Some books are just in exactly the right place at exactly the right time. Richard’s Bicycle Book was one of them. At one time, probably about 1977 or 1978, I would have bet that everybody that I then knew had a copy of Richard’s Bicycle Book somewhere. This was obviously true of the bike freaks - but was also true of all the civilians. A few, seemingly normal, people that I knew had carefully read every single page of it several times - and made copious illegible notes in the margins. Looking at this modest paperback book today it is hard to explain why all this should be.
The book is a readable mixture of cycling history, cycling for beginners, cycle maintenance and cycle advocacy and campaigning. All very necessary - but not sufficient to explain its success.
The key to its success was its voice and tone. This was a book written by an intelligent, modern, ‘alternative’ person dealing with an intelligent, modern, ‘alternative’ subject, in an intelligent, modern, ‘alternative’ style. It was humorous, ironic and serious when it needed to be serious. And it held out hope, hope that you could master this slightly alien world of ‘cycling’, hope that you really could take your bike apart and put it back together so that worked better, and hope that, in a small practical way, you could change the world into a better place.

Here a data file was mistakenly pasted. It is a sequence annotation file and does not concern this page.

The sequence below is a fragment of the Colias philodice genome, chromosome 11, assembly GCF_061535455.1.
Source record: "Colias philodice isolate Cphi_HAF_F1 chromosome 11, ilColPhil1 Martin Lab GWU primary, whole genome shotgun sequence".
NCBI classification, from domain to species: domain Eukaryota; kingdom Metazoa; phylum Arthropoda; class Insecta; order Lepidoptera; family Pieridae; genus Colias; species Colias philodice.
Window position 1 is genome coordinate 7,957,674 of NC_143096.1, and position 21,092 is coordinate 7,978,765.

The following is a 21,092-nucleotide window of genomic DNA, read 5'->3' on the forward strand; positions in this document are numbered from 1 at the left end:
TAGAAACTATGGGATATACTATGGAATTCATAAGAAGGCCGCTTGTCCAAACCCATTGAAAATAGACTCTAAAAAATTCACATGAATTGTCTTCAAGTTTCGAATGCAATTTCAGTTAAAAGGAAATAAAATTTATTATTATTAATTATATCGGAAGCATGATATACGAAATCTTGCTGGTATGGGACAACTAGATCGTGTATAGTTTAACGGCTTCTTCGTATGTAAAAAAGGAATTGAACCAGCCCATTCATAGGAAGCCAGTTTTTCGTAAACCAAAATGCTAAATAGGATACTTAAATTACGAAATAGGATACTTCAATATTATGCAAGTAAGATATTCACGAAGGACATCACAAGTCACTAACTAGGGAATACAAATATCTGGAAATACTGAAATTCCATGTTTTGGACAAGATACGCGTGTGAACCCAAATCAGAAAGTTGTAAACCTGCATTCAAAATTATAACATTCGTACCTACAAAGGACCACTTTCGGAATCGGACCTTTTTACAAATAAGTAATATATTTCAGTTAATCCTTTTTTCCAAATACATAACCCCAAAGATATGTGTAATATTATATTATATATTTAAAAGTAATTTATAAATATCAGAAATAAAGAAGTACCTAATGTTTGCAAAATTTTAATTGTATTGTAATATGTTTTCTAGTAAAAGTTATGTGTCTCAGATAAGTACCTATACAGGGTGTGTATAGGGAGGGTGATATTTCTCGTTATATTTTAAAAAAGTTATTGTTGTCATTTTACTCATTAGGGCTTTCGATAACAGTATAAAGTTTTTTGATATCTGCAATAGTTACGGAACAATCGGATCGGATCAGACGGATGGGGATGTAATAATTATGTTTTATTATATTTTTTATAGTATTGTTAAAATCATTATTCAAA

I had my gripes, in particular the technical advice did not always seem the best. Gary Smith of Evans Cycles in London has told me that he remembers Richard Ballantine not as a guru or an expert, but as a naive beginner, asking a naive beginner’s questions on his frequent visits to the Evans shop in The Cut in Waterloo. But then the book was for ‘new cyclists’ and who better to write it than an author who was new to cycling.
There was also a disturbing touch of Alex Comfort’s ‘The Joy of Sex’ about the combination of the cover shot of a bearded Richard Ballantine and the style of the line drawings, and what’s with that Nordic sweater? But such imperfections serve to remind the faithful that only Allah is perfect.
A true classic.
I have reproduced the pages that deal with derailleurs.